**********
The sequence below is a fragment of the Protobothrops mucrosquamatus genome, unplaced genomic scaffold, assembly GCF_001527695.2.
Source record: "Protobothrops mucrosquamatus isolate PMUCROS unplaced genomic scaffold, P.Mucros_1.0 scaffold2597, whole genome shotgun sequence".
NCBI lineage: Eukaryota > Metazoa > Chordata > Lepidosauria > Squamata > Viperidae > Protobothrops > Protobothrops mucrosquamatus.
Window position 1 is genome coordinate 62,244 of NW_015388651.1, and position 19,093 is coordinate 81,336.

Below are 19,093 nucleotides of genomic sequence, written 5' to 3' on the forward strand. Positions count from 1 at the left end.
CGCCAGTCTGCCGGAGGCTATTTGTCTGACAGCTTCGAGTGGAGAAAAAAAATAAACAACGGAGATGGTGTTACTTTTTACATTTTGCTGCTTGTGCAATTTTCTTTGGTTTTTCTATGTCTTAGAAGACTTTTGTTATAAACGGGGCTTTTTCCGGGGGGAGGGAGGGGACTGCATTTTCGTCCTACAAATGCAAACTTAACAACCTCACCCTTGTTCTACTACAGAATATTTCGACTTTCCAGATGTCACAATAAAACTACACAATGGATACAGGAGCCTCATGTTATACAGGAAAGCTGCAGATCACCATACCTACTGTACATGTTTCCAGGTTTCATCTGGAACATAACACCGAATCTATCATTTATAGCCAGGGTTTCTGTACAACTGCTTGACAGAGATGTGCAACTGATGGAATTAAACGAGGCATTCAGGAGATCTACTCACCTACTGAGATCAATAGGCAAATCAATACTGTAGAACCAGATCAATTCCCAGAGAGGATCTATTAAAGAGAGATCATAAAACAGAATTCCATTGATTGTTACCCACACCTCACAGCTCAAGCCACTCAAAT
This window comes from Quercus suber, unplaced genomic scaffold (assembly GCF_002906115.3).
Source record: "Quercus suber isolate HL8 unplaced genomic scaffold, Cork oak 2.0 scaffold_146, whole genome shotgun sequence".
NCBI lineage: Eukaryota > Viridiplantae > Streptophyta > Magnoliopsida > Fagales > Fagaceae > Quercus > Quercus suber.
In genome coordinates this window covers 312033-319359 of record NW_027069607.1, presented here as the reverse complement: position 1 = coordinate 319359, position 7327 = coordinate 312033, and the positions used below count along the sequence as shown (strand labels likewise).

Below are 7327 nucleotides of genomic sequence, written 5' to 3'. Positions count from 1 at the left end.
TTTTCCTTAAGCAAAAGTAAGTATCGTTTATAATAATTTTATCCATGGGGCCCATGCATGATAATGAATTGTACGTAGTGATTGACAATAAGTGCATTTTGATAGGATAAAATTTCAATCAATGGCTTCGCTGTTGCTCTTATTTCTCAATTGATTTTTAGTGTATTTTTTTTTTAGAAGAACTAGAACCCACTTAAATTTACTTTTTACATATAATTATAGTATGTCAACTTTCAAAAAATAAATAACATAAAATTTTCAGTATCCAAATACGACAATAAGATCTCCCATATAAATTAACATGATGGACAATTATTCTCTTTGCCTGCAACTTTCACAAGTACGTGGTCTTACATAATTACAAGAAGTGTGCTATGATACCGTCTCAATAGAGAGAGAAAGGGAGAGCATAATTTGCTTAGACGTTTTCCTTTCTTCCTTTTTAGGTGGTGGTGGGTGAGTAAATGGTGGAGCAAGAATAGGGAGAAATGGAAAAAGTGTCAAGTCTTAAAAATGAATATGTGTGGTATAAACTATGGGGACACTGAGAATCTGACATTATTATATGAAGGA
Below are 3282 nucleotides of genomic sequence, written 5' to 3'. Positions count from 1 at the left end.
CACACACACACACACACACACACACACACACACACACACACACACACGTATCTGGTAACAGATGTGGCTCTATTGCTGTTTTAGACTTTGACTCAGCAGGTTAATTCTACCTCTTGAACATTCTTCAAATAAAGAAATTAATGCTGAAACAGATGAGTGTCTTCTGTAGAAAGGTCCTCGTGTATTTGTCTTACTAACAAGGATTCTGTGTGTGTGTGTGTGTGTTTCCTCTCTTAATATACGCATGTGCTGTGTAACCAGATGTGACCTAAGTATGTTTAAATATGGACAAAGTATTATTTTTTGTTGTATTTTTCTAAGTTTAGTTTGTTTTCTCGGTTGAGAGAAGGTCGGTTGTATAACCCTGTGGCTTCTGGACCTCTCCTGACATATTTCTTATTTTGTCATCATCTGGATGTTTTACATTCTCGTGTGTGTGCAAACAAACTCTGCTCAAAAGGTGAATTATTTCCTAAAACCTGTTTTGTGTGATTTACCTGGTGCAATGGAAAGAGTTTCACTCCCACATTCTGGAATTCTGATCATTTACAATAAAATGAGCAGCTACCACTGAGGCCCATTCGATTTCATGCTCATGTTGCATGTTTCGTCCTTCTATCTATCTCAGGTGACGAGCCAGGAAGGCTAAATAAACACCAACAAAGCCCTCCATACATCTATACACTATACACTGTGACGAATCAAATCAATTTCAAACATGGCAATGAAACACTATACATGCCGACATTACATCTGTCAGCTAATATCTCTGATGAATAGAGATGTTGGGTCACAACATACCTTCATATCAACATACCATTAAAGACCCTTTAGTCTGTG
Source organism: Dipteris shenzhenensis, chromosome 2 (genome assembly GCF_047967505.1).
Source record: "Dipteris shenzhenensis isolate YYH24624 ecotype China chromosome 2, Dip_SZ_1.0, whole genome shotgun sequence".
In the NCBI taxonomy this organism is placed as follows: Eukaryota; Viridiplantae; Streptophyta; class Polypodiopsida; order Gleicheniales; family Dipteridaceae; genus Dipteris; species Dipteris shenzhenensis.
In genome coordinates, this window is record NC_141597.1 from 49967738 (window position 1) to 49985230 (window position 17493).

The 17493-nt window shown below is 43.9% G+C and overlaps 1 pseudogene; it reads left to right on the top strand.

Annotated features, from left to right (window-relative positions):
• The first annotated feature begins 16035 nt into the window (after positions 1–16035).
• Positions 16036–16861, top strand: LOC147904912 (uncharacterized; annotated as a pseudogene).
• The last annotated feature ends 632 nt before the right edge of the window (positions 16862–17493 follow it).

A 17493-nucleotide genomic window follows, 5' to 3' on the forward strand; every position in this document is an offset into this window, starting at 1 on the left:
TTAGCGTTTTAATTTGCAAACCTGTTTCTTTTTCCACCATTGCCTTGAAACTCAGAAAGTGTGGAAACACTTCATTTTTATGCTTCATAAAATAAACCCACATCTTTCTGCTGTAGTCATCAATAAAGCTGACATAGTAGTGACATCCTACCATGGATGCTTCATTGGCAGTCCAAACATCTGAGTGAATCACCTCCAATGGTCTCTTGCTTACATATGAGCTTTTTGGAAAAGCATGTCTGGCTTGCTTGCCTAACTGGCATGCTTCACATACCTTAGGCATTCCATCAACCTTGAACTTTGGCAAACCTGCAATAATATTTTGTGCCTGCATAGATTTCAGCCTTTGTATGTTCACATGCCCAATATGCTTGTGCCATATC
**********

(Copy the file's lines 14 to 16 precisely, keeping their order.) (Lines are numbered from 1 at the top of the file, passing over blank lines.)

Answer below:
CACACACACACACACACACACACACACACACACACACACACACACACGTATCTGGTAACAGATGTGGCTCTATTGCTGTTTTAGACTTTGACTCAGCAGGTTAATTCTACCTCTTGAACATTCTTCAAATAAAGAAATTAATGCTGAAACAGATGAGTGTCTTCTGTAGAAAGGTCCTCGTGTATTTGTCTTACTAACAAGGATTCTGTGTGTGTGTGTGTGTGTTTCCTCTCTTAATATACGCATGTGCTGTGTAACCAGATGTGACCTAAGTATGTTTAAATATGGACAAAGTATTATTTTTTGTTGTATTTTTCTAAGTTTAGTTTGTTTTCTCGGTTGAGAGAAGGTCGGTTGTATAACCCTGTGGCTTCTGGACCTCTCCTGACATATTTCTTATTTTGTCATCATCTGGATGTTTTACATTCTCGTGTGTGTGCAAACAAACTCTGCTCAAAAGGTGAATTATTTCCTAAAACCTGTTTTGTGTGATTTACCTGGTGCAATGGAAAGAGTTTCACTCCCACATTCTGGAATTCTGATCATTTACAATAAAATGAGCAGCTACCACTGAGGCCCATTCGATTTCATGCTCATGTTGCATGTTTCGTCCTTCTATCTATCTCAGGTGACGAGCCAGGAAGGCTAAATAAACACCAACAAAGCCCTCCATACATCTATACACTATACACTGTGACGAATCAAATCAATTTCAAACATGGCAATGAAACACTATACATGCCGACATTACATCTGTCAGCTAATATCTCTGATGAATAGAGATGTTGGGTCACAACATACCTTCATATCAACATACCATTAAAGACCCTTTAGTCTGTG
Source organism: Dipteris shenzhenensis, chromosome 2 (genome assembly GCF_047967505.1).
Source record: "Dipteris shenzhenensis isolate YYH24624 ecotype China chromosome 2, Dip_SZ_1.0, whole genome shotgun sequence".